Read the supplement to this article which discusses the various designs of shuls in terms of the placement of the Shulchan and duchan as well as the nomenclature used throughout time.
He states that Rambam suggests that everything should be in the middle of the shul, but there are few people / places doing that mainly b/c of space and design constraints. Thus, a suitable option was to have a dais next to the Aron. Excerpt:
The dais occupied a great deal of room, preventing those whose place
was behind it from seeing and hearing. In order to eliminate both
problems, most modern synagogues have no almemor in the middle; thus,
more room for seating is available for worshipers, and everyone has an
unobstructed view of the precentor's desk and the ark. The new
arrangement came up against considerable opposition, and had to be
justified by numerous rabbinical opinions, but in view of its
practicality it has come in nearly everywhere. In America, Germany,
and Austria-Hungary, synagogues are only rarely built with the almemor
in the middle, but rather the dais is placed directly before the steps
leading up to the ark. On it stand the precentor's desk (also called
cenr) and the reader's table, with the former facing the ark and the
latter, the congregation. In a few rare exceptional cases these are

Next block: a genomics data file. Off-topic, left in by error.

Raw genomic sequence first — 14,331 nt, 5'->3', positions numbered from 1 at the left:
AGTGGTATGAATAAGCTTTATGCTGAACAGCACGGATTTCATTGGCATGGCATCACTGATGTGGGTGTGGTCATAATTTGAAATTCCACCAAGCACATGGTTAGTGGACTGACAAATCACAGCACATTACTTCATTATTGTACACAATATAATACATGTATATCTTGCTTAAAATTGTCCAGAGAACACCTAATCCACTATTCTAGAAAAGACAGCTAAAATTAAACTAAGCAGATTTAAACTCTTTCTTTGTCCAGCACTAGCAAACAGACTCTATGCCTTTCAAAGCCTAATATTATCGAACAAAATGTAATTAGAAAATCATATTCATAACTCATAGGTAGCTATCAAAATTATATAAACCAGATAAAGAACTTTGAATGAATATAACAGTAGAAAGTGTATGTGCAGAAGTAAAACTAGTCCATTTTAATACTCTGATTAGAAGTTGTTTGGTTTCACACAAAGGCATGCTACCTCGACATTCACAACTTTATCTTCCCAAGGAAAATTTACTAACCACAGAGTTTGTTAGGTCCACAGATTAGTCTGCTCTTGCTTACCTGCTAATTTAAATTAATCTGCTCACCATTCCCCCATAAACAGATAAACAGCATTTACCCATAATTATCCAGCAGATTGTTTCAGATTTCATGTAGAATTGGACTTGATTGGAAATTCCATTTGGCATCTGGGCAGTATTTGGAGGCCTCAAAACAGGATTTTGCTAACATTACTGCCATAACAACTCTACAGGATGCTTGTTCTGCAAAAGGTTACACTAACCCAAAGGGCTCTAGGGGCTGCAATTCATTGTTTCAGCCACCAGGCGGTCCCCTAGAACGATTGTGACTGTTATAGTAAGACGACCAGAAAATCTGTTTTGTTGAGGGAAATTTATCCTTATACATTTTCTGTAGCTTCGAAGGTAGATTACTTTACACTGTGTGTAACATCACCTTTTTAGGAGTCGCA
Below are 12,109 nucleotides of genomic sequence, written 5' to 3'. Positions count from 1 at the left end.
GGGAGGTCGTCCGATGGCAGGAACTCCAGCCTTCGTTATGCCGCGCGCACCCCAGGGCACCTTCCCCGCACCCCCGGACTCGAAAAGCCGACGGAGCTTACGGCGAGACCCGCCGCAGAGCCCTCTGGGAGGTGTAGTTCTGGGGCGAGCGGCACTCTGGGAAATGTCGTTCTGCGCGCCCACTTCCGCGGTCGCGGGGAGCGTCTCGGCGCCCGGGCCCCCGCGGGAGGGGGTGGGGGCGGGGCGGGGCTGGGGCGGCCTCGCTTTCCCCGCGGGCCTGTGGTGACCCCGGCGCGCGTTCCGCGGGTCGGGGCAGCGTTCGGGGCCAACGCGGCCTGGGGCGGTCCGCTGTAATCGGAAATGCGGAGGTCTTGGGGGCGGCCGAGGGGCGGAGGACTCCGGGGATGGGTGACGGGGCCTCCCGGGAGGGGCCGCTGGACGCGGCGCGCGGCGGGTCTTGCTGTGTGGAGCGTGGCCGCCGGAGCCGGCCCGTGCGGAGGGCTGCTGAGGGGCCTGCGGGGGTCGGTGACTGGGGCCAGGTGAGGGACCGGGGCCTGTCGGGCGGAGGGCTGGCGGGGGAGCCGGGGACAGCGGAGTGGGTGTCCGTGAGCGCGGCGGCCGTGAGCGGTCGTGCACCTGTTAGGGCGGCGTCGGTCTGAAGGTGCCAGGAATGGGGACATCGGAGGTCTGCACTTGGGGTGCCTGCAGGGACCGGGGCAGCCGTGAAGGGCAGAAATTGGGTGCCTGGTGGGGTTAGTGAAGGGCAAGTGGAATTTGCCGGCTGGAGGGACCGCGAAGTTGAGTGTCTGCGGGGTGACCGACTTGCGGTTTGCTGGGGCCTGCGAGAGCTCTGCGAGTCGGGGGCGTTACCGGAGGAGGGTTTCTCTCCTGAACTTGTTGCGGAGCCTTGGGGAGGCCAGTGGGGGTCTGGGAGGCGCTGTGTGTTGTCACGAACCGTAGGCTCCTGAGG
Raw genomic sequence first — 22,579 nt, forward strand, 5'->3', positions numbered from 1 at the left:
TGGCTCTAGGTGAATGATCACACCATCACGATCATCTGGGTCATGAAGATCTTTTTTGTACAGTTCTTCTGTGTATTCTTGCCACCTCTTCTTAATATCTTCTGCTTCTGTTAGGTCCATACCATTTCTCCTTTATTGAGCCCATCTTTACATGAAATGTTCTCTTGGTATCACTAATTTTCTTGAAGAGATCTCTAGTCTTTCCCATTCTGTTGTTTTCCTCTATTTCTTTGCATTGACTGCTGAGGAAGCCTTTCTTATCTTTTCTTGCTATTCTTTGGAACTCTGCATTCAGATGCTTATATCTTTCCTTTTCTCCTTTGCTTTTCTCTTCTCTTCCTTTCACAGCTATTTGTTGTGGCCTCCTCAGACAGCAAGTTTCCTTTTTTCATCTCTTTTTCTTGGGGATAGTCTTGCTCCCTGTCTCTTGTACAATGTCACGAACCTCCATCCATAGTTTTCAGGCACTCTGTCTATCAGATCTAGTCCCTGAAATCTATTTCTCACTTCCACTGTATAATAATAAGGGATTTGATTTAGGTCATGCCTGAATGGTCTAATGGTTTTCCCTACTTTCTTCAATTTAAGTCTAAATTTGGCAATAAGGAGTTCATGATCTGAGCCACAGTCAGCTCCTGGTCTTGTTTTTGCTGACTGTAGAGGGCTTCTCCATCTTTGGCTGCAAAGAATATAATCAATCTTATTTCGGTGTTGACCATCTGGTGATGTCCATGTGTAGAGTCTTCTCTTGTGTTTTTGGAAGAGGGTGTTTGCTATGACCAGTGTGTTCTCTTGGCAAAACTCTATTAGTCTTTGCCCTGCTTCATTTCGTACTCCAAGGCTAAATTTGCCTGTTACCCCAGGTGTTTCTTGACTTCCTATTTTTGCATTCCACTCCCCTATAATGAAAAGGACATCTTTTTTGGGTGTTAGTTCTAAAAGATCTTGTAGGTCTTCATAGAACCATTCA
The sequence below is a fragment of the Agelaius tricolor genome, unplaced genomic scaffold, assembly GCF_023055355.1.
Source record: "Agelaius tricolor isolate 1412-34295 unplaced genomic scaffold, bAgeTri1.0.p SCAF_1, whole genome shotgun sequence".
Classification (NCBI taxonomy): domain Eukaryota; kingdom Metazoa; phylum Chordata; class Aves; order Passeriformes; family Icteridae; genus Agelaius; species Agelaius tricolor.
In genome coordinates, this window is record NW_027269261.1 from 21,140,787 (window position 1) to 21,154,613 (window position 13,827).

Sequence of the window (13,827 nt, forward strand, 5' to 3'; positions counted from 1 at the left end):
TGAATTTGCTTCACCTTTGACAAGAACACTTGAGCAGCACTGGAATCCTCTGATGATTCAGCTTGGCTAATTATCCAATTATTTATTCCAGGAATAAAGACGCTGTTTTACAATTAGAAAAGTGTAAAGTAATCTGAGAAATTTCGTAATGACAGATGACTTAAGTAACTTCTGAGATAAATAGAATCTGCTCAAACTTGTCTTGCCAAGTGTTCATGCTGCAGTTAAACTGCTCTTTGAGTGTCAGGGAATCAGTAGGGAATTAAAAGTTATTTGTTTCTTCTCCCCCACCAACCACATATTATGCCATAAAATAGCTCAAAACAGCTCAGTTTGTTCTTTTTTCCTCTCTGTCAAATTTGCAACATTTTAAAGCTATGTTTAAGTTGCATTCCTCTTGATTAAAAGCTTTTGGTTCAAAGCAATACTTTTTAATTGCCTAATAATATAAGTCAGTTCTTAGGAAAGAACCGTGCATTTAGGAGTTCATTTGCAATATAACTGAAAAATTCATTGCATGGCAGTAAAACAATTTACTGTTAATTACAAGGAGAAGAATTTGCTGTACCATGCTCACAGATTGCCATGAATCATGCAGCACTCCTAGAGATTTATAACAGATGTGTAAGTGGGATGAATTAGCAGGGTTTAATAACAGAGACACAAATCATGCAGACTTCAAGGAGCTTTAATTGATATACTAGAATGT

the same. Another furnishing of the dais, since ancient times, is a
chair (`qk) or bench on which the person sits who holds the Torah
while it is being rolled and awaiting its return to the ark. In
ancient times the sermon was delivered from the dais, and in the Greek
synagogues the speaker used a special platform; in recent times the
platform is situated directly before the ark or, in individual cases,
on a pillar by one of the side walls.
In most shuls I have attended, including my current one, there is a lectern on the bima, and when the rav gives his drasha from the lectern, his back is towards the Aaron facing the congregation.
My current shul is somewhat unusual in style as the table is in the back of the shul (Sefardi style) and there is only one table that is used bith for davening and Kri'at Hatorah. There is no shtender *lectern) in front of the shul below the bimah.
Another shul in my neighborhood has no bimah - everything is on the same level. One lectern is to the right of the Aron where davening is done. The rav sits to the left of the aron. There is another larger table in the middle of the room for Torah reading and this is where the rav delivers his sermons from. His back is to the aron when he speaks.